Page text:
True Random PSK Generator on a Raspi

In my previous blogpost I talked about the true random number generator (TRNG) within the Raspberry Pi. Now I am using it for a small online pre-shared key (PSK) generator at https://random.weberlab.de (IPv6-only) that you can use e.g. for site-to-site VPNs. Here are some details how I am reading the binary random data and how I built this small website.

This project is just for fun. I am using a Raspberry Pi 2 B with Raspbian GNU/Linux 9 (stretch), Kernel 4.9.59-v7+. It is accessible via IPv6 only. It consists of two parts: the random generation and the PHP script that reads it.

rng-tools

The hardware random generator is available on all Raspberry Pi models. With root privileges you can read out random data from /dev/hwrng. In order to route the hwrng to /dev/random you must install the rng-tools:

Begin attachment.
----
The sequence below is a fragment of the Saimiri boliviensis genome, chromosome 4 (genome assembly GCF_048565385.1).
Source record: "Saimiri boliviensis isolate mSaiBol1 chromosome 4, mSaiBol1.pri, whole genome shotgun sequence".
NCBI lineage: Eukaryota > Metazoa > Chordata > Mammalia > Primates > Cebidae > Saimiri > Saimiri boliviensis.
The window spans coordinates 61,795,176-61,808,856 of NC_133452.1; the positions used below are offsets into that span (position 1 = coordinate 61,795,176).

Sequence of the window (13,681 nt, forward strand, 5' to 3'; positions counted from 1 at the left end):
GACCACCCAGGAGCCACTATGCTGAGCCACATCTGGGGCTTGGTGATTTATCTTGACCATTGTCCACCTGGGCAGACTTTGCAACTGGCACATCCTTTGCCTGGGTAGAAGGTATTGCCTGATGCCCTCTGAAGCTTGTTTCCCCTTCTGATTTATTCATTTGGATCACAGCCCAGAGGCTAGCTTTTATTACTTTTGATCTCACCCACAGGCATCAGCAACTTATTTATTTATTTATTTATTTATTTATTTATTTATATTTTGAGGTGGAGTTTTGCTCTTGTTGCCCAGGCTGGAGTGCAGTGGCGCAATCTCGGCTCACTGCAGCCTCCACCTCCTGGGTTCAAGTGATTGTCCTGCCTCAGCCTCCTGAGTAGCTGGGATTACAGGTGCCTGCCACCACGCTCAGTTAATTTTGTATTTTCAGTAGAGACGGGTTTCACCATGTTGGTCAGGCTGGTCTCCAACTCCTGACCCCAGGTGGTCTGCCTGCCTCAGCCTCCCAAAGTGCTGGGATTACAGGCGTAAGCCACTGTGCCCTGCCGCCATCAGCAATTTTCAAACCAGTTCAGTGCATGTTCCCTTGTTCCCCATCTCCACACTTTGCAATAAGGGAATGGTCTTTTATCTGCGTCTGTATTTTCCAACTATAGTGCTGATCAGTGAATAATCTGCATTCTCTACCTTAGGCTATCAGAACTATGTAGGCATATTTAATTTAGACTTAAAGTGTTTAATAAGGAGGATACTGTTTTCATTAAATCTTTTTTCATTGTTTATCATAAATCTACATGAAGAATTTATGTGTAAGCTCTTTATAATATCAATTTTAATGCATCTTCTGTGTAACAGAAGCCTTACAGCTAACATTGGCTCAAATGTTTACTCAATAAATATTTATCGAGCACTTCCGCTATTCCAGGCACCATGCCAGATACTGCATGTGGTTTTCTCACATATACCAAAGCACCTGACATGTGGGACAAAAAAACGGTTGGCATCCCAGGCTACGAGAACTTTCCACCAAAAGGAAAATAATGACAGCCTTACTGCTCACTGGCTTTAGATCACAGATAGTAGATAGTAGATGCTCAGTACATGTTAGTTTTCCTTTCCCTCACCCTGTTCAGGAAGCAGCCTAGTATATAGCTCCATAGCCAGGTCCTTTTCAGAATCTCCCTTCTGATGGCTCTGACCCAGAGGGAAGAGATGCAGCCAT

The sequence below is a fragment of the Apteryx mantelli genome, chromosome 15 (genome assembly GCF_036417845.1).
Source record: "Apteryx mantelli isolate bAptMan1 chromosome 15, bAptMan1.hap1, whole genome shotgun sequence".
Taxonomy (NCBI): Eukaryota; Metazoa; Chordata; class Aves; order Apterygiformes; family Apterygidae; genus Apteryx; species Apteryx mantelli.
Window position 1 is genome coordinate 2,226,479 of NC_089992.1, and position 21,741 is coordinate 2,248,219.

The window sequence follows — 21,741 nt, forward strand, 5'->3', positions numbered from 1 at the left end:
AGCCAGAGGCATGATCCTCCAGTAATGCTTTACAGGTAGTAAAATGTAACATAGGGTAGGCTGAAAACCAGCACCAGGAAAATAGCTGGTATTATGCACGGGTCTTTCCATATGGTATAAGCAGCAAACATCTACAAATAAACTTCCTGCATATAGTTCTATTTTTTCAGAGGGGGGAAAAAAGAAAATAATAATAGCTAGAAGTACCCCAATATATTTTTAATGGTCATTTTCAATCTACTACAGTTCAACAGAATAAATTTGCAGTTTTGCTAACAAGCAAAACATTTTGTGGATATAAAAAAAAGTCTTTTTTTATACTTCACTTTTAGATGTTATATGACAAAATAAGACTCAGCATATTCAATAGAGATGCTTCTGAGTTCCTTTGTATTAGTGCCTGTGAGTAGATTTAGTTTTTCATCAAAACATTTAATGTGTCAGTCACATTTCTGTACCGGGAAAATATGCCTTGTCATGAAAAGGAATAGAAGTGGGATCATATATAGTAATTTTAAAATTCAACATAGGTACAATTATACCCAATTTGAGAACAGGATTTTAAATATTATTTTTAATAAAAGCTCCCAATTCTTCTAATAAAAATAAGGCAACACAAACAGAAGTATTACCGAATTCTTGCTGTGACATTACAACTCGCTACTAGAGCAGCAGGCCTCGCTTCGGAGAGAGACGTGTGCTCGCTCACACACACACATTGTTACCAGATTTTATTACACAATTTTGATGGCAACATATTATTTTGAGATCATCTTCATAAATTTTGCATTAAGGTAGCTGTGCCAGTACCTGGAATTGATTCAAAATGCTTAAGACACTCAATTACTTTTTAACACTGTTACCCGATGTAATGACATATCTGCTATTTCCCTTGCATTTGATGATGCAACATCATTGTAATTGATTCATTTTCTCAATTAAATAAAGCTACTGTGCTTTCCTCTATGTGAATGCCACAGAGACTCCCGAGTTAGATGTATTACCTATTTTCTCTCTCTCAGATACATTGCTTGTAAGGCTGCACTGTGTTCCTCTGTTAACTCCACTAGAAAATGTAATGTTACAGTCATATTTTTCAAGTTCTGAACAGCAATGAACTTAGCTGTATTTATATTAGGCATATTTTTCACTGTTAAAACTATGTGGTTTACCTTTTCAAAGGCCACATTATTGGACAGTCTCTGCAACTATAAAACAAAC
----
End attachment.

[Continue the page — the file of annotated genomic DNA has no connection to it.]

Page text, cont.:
(Other guides list some more commands to edit the /etc/default/rng-tools file in order to set the hardware device, but I didn’t need that. In my case it was running out of the box without any further configuration.)

Now you can read random data from /dev/random without (!) root privileges such as: (with base64 encoding to have the binary random readable)

Just for interest you can watch the entropy_avail file which shows the current available entropy. Without the hardware random generator this would immediately decrease and only increase slowly. With the hwrng it stays between 2000-4000 constantly even if you read out random data quite often. You can use the following command to watch the available entropy while refreshing the output every 0.5 seconds:

Lucky Number Generator” by Jeremy Brooks is licensed under CC BY-NC 2.0

PHP Script

I am using a small PHP script that reads out random data from /dev/random and encodes it with base64 to have only printable characters. I adjusted the length to read out 21 bytes = 168 bits to have 28 chars after the base64 encoding which is a very good starting point for PSKs. That is: The security level is 168 bits for these random data which is quite good!